Japan to Assess Reactor Aging Impact on Fukushima Accident


  • Japan to Assess Reactor Aging Impact on Fukushima Accident

    Tokyo, Nov. 29 (Jiji Press)--Japan's Nuclear and Industrial Safety Agency started talks Tuesday to determine whether reactor aging had anything to do with the nuclear accident at Tokyo Electric Power Co.'s Fukushima No. 1 power plant.Of the three heavily damaged reactors at the plant, the No. 1 reactor marked its 40th year in operation soon after the crisis began on March 11. The No. 2 and No. 3 reactors are over 30 years old.

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    Radiation Effects on materials and devices

    Radiation may affect materials and devices in deleterious ways:

    - By causing the materials to become radioactive (mainly by neutron activation, or in presence of high-energy gamma radiation by photodisintegration), and thus having the potential to cause radiation poisoning.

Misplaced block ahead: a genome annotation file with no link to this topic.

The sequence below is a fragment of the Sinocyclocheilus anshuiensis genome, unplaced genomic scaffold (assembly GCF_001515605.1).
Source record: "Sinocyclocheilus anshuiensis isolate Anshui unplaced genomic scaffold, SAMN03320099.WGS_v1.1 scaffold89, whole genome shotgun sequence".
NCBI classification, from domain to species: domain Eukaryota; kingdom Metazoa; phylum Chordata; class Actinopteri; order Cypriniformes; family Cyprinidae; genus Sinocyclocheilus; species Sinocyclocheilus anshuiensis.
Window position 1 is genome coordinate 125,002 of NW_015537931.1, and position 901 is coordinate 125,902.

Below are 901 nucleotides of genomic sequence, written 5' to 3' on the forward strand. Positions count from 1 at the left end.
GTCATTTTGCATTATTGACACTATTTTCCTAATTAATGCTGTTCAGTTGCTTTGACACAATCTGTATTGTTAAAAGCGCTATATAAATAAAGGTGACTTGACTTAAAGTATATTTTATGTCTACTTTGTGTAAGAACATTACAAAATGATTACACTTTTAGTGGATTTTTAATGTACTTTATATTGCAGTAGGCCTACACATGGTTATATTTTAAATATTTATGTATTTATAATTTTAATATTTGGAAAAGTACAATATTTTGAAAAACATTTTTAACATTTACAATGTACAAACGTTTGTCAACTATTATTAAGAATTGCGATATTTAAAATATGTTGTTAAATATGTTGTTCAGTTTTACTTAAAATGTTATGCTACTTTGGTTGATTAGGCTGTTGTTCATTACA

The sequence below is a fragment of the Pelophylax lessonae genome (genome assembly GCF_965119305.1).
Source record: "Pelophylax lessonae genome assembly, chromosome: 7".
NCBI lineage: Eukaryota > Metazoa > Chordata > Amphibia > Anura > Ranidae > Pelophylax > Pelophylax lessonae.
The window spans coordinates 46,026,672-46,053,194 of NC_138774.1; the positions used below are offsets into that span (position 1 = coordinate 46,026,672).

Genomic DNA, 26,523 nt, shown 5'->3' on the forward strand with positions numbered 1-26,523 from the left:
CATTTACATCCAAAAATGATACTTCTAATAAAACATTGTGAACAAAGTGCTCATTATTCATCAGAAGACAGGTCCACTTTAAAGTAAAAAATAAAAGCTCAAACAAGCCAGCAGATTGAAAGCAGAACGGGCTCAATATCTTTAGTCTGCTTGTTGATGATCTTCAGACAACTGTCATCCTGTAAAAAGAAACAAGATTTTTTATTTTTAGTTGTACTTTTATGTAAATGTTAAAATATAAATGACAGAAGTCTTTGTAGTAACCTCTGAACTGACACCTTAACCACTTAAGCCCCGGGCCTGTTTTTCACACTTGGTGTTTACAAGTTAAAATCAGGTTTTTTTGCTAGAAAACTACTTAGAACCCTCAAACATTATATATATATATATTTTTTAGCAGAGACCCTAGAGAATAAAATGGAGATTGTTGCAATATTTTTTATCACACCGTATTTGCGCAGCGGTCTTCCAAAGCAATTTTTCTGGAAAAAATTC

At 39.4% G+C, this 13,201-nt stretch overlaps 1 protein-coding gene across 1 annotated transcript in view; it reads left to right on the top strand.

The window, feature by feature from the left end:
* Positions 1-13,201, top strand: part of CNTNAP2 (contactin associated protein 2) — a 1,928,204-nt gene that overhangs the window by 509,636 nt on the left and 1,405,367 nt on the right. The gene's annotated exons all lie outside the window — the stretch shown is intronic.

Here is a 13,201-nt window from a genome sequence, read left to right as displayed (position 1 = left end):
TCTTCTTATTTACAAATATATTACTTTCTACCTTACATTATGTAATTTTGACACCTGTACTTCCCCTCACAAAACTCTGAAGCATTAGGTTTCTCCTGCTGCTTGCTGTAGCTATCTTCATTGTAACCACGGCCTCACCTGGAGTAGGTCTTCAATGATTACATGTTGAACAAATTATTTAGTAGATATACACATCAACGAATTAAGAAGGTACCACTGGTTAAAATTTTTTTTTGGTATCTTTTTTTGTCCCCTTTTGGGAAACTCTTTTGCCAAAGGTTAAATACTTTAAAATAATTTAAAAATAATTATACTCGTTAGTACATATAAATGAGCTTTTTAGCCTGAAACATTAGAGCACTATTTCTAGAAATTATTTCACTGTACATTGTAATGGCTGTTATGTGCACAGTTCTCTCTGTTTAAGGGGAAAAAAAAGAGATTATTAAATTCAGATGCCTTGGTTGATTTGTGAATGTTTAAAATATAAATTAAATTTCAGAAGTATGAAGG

- By nuclear transmutation of the elements within the material and so changing its physical properties, although this is of far less importance than chemical changes.

    - By radiolysis (breaking chemical bonds) within the material, which can weaken it, cause it to swell, polymerize, promote corrosion, cause belittlements, promote cracking or otherwise change its desirable mechanical, optical, or electronic properties.

    - By formation of reactive compounds, affecting other materials (e.g. ozone cracking by ozone formed by ionization of air).

    - By ionization, causing electrical breakdown, particularly in semiconductors employed in electronic equipment, with subsequent currents introducing operation errors or even permanently damaging the devices. Devices intended for high radiation environments such as the nuclear industry and extra atmospheric (space) applications may be made radiation hard to resist such effects through design, material selection, and fabrication methods. (wikipedia)

    Source: jen.jiji.com